Two other northeast Alabama stone structure sites are of interest to this study: the Shelton Stone Mound Complex and the Morton Hill Stone Wall Complex. In 2006, the JSU-ARL conducted investigations at the Shelton Stone Mound Complex, 1Ca637, which straddles the eastern slope of Choccolocco Mountain overlooking Whites Gap in eastern Calhoun County. The majority of the stone mound complex is located on personal property, with a portion extending into adjacent USFS property. The site, at present, consists of 79 stone conical mounds, one horseshoe-shaped mound, 31 lineal stone walls, one serpent-like stone wall, one Z-shaped stone wall with natural boulder feature, one V-shaped stone wall, and one oval boulder configuration. The entire stone structure complex straddles a natural amphitheater halfway up Whites Gap on Choccolocco Mountain. Mountain gaps, as well as other natural landscape features, in all likelihood would have been considered sacred areas to Native Americans. Further to the south of Shelton Stone Mound Complex, the Morton Hill Stone Wall Complex overlooks Bains Gap of Choccolocco Mountain (Holstein, 2007).

The Morton Hill Stone Wall Complex, lCa67l is situated on the crest of Choccolocco Mountain, just north of the Skeleton Mountain snake effigy. In 2006, JSU archaeologists were informed of stone walls running along the steep summit of Morton Hill just south of Bains Gap. The walls range between 0.5 m to 1 m in height and width. The length of the walls is the most significant factor about this site. JSU-ARL researchers estimate there are, at a minimum, one to two miles of walls crisscrossing the summit. Along the steep (25%) eastern slope, a series of parallel walls runs along the contour lines of a natural amphitheater-like basin. These walls overlook two springheads near the base of the basin. One springhead is presently dry, and the other is flowing. A small, low (less than 50 cm) stone wall runs perpendicular to the slope connecting the higher dry spring to the lower wet one.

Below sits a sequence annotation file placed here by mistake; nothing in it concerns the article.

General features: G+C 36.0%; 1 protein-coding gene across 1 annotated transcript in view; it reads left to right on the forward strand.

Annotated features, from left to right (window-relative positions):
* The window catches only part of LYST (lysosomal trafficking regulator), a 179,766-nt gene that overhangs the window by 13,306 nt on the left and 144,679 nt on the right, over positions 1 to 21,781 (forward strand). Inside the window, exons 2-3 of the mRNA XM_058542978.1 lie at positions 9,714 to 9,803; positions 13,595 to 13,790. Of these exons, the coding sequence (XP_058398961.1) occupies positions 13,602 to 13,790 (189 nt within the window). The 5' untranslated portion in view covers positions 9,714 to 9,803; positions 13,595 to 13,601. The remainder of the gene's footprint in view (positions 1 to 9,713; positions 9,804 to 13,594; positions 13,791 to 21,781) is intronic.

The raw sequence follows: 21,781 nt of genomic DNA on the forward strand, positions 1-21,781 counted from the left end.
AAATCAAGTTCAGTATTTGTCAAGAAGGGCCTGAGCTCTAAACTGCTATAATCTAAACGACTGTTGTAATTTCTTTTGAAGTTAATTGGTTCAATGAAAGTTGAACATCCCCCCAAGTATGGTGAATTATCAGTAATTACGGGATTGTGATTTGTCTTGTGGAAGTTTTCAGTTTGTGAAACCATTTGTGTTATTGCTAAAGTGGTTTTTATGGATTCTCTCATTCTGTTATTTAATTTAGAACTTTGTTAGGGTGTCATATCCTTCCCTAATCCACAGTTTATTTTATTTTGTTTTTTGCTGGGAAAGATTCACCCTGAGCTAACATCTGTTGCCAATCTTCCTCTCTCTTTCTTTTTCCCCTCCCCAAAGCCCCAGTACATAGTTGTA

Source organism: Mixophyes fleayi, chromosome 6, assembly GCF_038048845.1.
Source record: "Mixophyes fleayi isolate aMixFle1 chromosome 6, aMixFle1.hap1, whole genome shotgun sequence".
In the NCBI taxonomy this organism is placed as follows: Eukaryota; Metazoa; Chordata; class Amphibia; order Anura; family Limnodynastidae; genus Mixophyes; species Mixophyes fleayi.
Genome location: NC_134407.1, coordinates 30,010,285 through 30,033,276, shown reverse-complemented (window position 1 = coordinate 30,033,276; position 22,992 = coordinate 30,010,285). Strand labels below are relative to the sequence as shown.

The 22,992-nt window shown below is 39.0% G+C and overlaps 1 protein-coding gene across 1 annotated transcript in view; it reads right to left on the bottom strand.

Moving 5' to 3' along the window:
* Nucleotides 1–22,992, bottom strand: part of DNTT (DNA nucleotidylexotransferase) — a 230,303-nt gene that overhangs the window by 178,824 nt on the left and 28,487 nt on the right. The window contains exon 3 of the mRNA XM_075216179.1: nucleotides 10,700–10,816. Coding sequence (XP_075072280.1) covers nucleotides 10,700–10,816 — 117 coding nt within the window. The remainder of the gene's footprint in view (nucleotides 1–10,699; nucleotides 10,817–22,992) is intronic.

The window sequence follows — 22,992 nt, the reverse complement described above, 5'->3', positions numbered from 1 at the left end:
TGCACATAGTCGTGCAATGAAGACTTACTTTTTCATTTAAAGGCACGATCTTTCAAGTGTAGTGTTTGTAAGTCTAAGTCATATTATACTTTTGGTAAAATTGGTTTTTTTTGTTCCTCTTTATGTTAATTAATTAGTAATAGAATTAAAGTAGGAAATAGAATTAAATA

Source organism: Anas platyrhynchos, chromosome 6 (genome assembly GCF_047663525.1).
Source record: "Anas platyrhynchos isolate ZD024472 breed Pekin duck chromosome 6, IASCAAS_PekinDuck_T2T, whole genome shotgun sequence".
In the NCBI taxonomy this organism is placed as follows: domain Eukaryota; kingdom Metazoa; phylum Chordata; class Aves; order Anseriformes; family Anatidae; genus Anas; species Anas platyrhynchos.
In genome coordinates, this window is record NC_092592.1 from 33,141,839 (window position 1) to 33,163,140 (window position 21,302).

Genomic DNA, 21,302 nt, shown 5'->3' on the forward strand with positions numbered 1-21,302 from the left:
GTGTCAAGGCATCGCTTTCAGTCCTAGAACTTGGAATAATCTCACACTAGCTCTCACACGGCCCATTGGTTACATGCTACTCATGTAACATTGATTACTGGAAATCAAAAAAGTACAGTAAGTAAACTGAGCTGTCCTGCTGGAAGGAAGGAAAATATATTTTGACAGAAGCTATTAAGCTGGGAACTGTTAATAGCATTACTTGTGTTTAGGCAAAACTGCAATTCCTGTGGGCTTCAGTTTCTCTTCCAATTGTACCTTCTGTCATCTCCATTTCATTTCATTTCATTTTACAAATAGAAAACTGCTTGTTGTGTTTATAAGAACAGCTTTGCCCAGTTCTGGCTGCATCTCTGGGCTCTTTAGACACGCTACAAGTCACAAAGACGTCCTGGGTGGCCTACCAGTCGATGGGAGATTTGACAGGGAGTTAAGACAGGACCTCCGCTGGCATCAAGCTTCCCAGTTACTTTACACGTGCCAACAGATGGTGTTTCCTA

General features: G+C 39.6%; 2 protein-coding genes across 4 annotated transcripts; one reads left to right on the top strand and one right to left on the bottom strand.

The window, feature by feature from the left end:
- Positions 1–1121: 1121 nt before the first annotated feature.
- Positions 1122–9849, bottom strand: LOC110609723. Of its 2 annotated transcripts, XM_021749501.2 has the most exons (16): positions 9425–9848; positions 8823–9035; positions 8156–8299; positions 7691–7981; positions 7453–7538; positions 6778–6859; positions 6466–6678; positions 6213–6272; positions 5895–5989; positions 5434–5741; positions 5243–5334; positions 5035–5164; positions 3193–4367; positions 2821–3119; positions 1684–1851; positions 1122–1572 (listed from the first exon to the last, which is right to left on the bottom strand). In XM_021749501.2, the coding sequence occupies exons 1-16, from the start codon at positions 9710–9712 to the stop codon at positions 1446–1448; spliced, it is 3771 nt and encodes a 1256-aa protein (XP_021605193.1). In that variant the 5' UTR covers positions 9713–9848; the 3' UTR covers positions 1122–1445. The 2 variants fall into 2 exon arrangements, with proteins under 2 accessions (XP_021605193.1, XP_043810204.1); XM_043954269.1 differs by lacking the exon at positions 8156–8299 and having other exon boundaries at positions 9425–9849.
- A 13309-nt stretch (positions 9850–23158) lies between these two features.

Another wet weather springhead is situated on the summit at the northern end of the site. This springhead is situated on a bench-like formation that comprises the most level portion of the summit. Several walls parallel the western edge of this flat area, and one stone wall curves sharply from the top edge down over the steep western slope. Another wall runs for approximately 61 m straight along the level top then turns 90 degrees eastward down a gentle slope and then terminating 9 m from the springhead pool. Six meters from the pool, a short, low wall runs north/south paralleling the pool and springhead. Several of the walls in the western flat area contain rock mounds or bulges within the stone walls and/ or at the ends of the walls.

Finally, a few other general observations of the Morton Hill Stone Wall Complex include the fact that many walls either terminate at, or incorporate, natural boulder outcrops. On the summit directly above the natural amphitheater parallel wall, three lineal parallel walls run east/west across the top of the summit while another wall of the southern edge of the amphitheater curves sharply from the eastern crest edge and winds its way up a gentle boulder/cobble strewn knoll terminating at the second highest point of the Morton Hill summit. The entire site is estimated to cover over 10 acres of the north and south slope of Morton Hill.

The Stone Serpent Mound, 15Bd6, of Boyd County, Kentucky is in many ways similar to the Skeleton Mountain snake effigy. The Stone Serpent Mound is located along the edge of a ridgetop overlooking a steep side slope, which in turn overlooks the Big Sandy River. Both effigies have meandering low walls that are constructed from locally available sandstone (15Bd6) or limestone (lCal57) cobbles with little soil matrix and are less than a meter in height. The Boyd County snake is longer at 191 m and wider (2 to 11 m) than the Skeleton Mountain snake. In 1988, the Boyd County snake effigy was mapped, photographed, and partially excavated. No cultural materials were recovered, but based on comparative regional stone structure data, the researchers believed the snake had been constructed by prehistoric Woodland populations (Sanders, 1991).